Perinatal asphyxia, also called birth asphyxia, is caused by an inadequate intake of oxygen by your baby during the birth process. When you receive this diagnosis, you are likely to want to understand how this condition will affect your child and if it could have been prevented.
Among other concerns, you might wonder what could have been done to prevent your child from suffering from perinatal asphyxia. You might wonder what tell-tale symptoms should have alerted your medical team to the possibility of perinatal asphyxia. You might also wonder if surgery could have decreased the likelihood of perinatal asphyxia in your baby.
Common causes of perinatal asphyxia include placental abruption, obstruction of the umbilical cord blood flow, and maternal hemorrhage. In addition, many birth injuries share a common cause–a difficult delivery because your baby becomes lodged in the birth canal. Because this difficulty is often the cause of birth injuries, one type of surgery that might decrease the likelihood of perinatal asphyxia in newborns is a C-section delivery.
What Is a Cesarean Delivery?
A cesarean delivery, also known as C-section delivery, means your baby will be delivered through two surgical incisions—one in your abdomen and one in your uterus. Your medical team should recommend a C-section delivery when they believe it will prove safer than vaginal delivery for you, your baby, or both of you. Some situations that might lead your doctor to choose a C-section delivery include:
- Labor that progresses too slowly
- Abnormal fetal positioning such as a breech presentation
- An abnormal fetal heart rate that indicates fetal distress
- Excessive vaginal bleeding that indicates placental abruption
A C-section delivery might lead to a longer and more painful recovery from childbirth but could result in a safer delivery of your baby.
What Is Placental Abruption?
Your placenta is normally situated in the upper portion of your uterus and is firmly attached to your uterine wall where it remains until after your baby is safely delivered. A healthy placenta is critical because it carries oxygen and nutrients from you to your unborn child. Your placenta is delivered shortly after your child is delivered.
Placental abruption happens when your placenta prematurely detaches from the wall of your uterus, usually occurring after twenty weeks of pregnancy. When placental abruption happens, your unborn child might be unable to grow as much as needed. Placental abruption might also lead to the loss of your child’s life.
Risk factors for placental abruption include high blood pressure developed during your pregnancy, advanced maternal age, blood vessel disorders, abdominal injuries, and an excessive amount of amniotic fluid.
What Are the Tell-Tale Signs of Perinatal Asphyxia?
During prenatal care visits, labor, and delivery, you or a member of your medical team might notice signs and symptoms of perinatal asphyxia. Symptoms of perinatal asphyxia may not always be immediately apparent, but might include these common symptoms:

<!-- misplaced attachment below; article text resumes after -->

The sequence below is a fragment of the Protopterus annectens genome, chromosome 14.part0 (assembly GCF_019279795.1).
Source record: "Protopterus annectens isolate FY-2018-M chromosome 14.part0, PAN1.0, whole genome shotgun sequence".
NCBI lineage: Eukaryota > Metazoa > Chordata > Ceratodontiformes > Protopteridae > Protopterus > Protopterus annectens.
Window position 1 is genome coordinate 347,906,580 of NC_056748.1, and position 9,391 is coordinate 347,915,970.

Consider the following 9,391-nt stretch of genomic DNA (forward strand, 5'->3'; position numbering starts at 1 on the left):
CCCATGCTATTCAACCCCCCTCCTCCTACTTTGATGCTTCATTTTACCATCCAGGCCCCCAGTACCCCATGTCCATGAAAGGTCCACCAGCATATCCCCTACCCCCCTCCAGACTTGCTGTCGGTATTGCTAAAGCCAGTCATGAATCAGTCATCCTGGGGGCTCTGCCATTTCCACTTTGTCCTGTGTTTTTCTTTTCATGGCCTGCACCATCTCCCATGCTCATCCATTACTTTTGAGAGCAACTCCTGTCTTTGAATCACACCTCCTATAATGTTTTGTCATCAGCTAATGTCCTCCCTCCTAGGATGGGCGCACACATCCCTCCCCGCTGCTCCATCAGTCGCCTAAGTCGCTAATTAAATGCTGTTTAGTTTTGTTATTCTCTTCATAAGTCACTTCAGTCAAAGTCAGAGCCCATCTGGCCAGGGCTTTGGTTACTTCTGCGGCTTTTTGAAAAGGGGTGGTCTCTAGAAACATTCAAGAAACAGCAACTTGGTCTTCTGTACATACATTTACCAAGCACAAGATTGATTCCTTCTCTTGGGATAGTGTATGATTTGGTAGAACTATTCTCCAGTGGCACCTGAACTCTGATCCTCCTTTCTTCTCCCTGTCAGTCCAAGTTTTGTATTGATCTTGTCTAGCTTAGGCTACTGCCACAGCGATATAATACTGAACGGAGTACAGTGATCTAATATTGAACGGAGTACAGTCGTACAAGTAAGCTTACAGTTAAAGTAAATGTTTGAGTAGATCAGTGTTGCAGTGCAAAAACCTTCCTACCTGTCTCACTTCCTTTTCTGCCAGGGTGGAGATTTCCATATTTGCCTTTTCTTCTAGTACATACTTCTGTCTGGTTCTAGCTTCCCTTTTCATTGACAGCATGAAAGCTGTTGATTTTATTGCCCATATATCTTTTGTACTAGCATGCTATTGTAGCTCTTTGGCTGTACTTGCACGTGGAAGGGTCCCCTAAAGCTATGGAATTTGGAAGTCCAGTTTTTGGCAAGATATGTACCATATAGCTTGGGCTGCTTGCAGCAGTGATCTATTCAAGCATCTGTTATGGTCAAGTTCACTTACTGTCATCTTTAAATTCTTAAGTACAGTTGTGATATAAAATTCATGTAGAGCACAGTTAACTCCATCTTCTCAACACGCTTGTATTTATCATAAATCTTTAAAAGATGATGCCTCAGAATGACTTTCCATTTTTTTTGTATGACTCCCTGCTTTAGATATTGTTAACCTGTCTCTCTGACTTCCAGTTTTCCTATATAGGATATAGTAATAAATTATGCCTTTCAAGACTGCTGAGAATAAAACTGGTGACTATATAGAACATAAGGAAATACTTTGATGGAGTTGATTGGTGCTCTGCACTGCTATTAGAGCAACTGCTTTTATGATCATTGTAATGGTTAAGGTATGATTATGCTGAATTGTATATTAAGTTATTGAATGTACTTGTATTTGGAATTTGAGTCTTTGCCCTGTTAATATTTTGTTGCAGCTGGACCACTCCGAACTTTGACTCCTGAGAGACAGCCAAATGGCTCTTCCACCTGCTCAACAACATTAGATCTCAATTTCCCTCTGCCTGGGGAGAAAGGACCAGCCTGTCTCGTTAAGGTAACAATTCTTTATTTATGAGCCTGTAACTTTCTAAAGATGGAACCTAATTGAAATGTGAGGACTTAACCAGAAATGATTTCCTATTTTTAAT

- An abnormal fetal heart rate prior to your child’s birth
- Low fetal pH levels that might indicate excessive acid levels
- Poor skin color and a low heart rate at birth
- Decreased muscle tone and poor gasping
- Meconium (stool) stained amniotic fluid
- A poor five-minute Apgar score
- Evidence of neurological disorders
- Respiratory problems
When your physician notices these symptoms, he should perform extensive evaluations and may order additional tests to confirm his diagnosis and prepare a treatment plan to ensure a safe delivery for your unborn child.
What Does a Low Apgar Score Mean?
The Apgar test is given to your child twice–one minute after and then five minutes after their birth. The one-minute score determines how well your baby tolerated birth. The five-minute score determines how well your baby tolerates life outside your womb.
The Apgar test is done by a doctor, midwife, or nurse and quickly assesses your newborn’s breathing effort, heart rate, muscle tone, reflexes, and skin color. Each of these critical categories is scored as zero, one, or two, depending on the tester’s observations.
A normal score will range between seven and nine because a score of ten is an unusual occurrence. A low score is a sign that your baby requires medical attention or intervention to adjust to life outside of your womb. A low Apgar score might be caused by a difficult delivery, a C-section delivery, or fluid in your baby’s airway.
File a Successful Birth Injury Lawsuit
If your child suffered or continues to suffer from perinatal asphyxia complications, and you believe a C-section delivery might have decreased the likelihood of perinatal asphyxia in your child, an attorney can help you assign liability for your child’s injury. Call the Birth Injury Lawyers Group at (800) 222-9529 to meet with a lawyer near you who can help you compile and file a successful birth injury lawsuit.